Sculpting an Artist’s Life

Arts and Entertainment, Lifestyles Magazine, September 2008

Once, when Richard Scott Hill was a child, he looked through a book of art that belonged to his neighbor, Evie Green, an artist.  He was fascinated, and studied the pictures very closely.  “Who made these?” he asked her of the paintings and sculptures depicted.  “Artists,” came the answer.  From that moment forth, Hill knew beyond a doubt what his calling in life would be.

Six decades later, Hill has parlayed that early ambition into a highly successful career as a renowned artist and sculptor.  Hill’s most recognizable creation, the Kessler Campanile of Georgia Tech, is a landmark of Atlanta.  Originally designed and constructed for the 1996 Olympic Games, it is best described as an 80-foot high twisted obelisk, comprised of 244 individual metal plates.  Words and photos cannot do it justice; it’s really only when viewing it in person that you can appreciate its innovation, as the grand scale and technology of its design give way to its beauty and gracefulness.  Nestled in the center of campus, it is a sculpture that quite appropriately marks the intersection of technology and art.

Although the Campanile is his most recognizable and perhaps most famous work, Hill’s oeuvre extends far beyond that one piece.  His work has been shown in dozens of galleries and exhibits, featured in public, private, and corporate collections and has received honors in numerous national competitions.  His photography has been shown alongside of the legendary Annie Liebovitz’s.  He’s even been officially commended by Georgia’s House of Representatives for his “outstanding artistic achievements” and “the beautiful and majestic” Campanile.

Hill is fluent and accomplished in just about any and all artistic genres—drawing, painting, sculpture, photography, and most recently, digital art.  Furthermore, the pieces that he has created over the years can be vastly different from each other in materials—from Plexiglas to the bedrock of an African river—and vary widely in their forms and subject matter.  “Richard continues to surprise me with his versatility,” says Naomi Silva, owner of Naomi Silva Gallery in Atlanta. “Each new series is unique and extremely thought provoking.”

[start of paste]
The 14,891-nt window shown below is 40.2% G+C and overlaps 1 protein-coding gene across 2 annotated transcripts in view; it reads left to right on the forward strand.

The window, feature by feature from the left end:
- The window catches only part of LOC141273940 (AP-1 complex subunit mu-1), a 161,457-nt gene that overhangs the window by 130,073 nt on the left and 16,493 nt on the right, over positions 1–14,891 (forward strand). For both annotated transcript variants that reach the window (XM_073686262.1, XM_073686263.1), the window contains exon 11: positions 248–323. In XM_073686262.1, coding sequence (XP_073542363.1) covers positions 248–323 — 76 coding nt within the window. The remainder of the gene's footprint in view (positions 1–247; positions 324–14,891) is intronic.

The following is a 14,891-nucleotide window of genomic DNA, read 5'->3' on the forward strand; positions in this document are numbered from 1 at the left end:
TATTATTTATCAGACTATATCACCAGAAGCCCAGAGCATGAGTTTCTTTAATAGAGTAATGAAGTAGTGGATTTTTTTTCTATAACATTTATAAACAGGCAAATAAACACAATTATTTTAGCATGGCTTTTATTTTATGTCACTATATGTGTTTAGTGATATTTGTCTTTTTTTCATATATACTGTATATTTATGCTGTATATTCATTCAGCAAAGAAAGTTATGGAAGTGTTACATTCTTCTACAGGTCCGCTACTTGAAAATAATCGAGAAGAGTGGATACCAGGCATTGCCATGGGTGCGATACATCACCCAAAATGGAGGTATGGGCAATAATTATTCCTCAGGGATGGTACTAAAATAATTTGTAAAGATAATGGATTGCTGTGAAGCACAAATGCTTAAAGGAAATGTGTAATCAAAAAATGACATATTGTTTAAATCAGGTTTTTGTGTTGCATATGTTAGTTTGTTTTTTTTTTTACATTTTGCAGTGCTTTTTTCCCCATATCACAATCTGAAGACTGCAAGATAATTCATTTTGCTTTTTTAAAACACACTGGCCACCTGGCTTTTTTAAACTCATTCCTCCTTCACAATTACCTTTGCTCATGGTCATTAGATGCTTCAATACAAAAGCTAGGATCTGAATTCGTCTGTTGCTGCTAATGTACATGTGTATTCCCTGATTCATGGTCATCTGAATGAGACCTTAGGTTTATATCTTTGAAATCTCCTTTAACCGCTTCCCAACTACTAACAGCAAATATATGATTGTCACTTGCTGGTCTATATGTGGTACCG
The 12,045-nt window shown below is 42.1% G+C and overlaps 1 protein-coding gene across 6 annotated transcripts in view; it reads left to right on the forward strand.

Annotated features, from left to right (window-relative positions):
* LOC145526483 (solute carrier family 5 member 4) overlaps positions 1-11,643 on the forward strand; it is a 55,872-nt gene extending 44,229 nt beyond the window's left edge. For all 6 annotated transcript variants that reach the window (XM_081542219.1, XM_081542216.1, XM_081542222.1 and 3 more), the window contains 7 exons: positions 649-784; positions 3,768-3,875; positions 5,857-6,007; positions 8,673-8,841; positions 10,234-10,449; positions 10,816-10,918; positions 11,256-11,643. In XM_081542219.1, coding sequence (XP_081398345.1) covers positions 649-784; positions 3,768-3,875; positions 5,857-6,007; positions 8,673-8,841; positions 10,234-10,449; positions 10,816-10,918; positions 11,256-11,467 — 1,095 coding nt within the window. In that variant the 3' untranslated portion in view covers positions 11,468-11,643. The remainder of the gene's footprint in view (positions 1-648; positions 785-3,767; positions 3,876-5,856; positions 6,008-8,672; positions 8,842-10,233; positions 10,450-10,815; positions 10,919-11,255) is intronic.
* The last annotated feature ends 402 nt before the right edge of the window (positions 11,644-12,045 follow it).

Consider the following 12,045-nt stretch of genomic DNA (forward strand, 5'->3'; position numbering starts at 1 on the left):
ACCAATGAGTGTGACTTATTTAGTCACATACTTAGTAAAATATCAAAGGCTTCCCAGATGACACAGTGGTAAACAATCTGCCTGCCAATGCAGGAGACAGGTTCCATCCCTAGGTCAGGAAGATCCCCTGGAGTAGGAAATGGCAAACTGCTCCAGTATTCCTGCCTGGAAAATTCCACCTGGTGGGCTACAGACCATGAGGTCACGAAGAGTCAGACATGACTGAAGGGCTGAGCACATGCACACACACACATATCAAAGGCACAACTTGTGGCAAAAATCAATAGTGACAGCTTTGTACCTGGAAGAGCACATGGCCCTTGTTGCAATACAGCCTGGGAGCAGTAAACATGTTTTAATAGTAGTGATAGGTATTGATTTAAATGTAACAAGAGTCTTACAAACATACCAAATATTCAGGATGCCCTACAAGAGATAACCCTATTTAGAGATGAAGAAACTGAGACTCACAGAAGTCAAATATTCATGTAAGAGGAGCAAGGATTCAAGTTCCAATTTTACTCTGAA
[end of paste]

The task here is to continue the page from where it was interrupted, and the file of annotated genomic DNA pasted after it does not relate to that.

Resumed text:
Likewise, the themes of Hill’s work range from playful to deeply spiritual, from erotic to symbolic, and from natural to artificial.  Many of his sculptures juxtapose the organic (i.e., natural materials, deliberately left unpolished and rough) with the refined and polished.  One of his “Portal” works, for example, looks like a smooth and thick wooden plate with a circular hole in the middle.  The edge on one side is ragged and uneven.  As Hill explains, “The circle is a symbol of God (the god of all religions, not of any one sect), and the round hole is a portal,” suggesting passage through from the earthly world (represented by the material, wood, and the sculpture’s unfinished edge) to the spiritual world (represented by the circular shape and the polished surfaces).  “The Portals are symbolic of the relationship between the earthly and the spiritual worlds, innately distinct but united in these works of art.”

This is but one example of how the apparent simplicity of Hill’s art belies the complexity of his creative impulse. As longtime collector James Baxter remarks, “There is a quality about his artwork that keeps it always fresh and hard-hitting no matter how long the piece has been owned.”

Hill’s current project involves the manipulation of digital images, some iconic or familiar, such as figures from a Vermeer painting or the faces of kings and queens from a deck of cards. Hill’s embrace of digital technology continues to impress as his alterations and juxtapositions of old and new images challenge viewers’ preconceptions about art.  “Richard has adapted beautifully to the influence of the rapidly changing technology available to artists to assist them in their creative process,” remarks Silva.  “Whether he is painting, sculpting, experimenting with photography, or creating incredible fantasies in the digital area of computers, I find that his insights into the mysteries of the world both visually exciting and intellectually stimulating.”

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